If you own or control a corporation or limited liability company (“LLC”), it may be very tempting to put any trademarks that your company is using in your personal name. A typical business owner would usually explain their desire to personally own all trademarks like this: “I want to personally own the trademarks for more control over the company. I also want to license the trademarks to my company and collect royalties.”
While having your company’s trademarks registered to you personally may sound like a great strategy, it is not. Such a strategy is usually ill-advised and will likely jeopardize the validity of your entire trademark application (and any resulting registration) and may hamper your (and our company’s) ability to enforce the trademark and protect it against infringers in the future. Here is why.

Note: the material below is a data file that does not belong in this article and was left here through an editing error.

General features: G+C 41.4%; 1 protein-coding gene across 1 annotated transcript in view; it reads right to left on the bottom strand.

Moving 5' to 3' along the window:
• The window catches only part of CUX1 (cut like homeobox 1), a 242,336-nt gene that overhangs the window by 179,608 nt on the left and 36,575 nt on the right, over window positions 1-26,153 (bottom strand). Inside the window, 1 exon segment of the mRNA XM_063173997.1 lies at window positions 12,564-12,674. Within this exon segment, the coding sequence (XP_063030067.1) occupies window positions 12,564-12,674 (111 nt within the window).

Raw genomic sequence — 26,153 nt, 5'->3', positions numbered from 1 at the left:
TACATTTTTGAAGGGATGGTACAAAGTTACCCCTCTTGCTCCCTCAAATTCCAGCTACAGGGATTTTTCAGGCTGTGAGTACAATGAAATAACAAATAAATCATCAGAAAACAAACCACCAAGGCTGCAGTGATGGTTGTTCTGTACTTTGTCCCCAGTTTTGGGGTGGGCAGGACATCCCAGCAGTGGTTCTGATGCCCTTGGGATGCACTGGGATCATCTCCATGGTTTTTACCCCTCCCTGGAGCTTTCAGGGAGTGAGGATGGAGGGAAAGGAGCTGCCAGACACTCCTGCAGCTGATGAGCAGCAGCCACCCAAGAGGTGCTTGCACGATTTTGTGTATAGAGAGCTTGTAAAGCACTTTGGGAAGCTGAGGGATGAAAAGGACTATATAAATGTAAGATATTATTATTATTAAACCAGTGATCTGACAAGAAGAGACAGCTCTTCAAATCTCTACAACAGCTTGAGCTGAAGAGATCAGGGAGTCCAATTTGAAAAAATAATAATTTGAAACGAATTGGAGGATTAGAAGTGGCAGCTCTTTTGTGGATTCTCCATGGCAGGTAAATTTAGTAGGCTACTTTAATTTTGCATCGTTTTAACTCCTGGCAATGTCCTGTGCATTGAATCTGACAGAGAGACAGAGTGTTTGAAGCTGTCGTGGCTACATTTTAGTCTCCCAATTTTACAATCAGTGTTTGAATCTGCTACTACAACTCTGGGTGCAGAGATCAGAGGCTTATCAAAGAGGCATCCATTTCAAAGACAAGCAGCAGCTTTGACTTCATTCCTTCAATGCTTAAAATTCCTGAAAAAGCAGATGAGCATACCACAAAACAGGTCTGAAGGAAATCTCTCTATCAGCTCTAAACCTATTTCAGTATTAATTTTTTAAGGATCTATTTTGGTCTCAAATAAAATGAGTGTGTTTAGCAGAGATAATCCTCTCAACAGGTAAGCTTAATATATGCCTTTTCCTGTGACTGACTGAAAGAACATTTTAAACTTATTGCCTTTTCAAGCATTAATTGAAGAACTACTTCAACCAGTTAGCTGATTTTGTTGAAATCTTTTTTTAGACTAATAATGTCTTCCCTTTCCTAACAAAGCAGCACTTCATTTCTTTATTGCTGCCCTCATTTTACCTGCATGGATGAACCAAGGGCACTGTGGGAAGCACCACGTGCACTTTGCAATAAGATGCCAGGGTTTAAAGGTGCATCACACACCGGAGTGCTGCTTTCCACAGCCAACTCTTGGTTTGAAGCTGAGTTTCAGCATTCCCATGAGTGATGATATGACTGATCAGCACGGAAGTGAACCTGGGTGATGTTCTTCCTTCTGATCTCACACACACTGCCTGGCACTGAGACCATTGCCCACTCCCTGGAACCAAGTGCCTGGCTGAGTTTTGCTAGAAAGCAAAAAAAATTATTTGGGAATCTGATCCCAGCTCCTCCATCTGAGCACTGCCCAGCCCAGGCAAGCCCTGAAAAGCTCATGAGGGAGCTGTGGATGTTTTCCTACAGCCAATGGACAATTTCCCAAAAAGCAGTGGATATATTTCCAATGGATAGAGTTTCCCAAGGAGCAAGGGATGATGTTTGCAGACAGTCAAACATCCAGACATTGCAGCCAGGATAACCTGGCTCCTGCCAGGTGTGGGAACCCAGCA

The law demands that a trademark application be filed “by a party who is entitled to use the mark in commerce” (See, e.g., TMEP 1201).This means that whatever company is using (or intends to use) a trademark in commerce must be listed as the mark’s owner in an application, not the company’s officers or owners.
Failure to designate the correct owner in a trademark application is often fatal and cannot be corrected. Except for certain minor errors (e.g., honestly but mistakenly claiming that your company is a corporation while it is an LLC), trademark applications filed by an improper applicant are considered null and void.
You need to be extremely careful in designating the proper applicant/owner on your trademark application. Even if you single-handedly founded, own and control your own company, still, the company must be the applicant and not you personally.
A trademark can be one of the most important assets of your company. Do not undermine your own company’s success by claiming the company’s trademarks to yourself.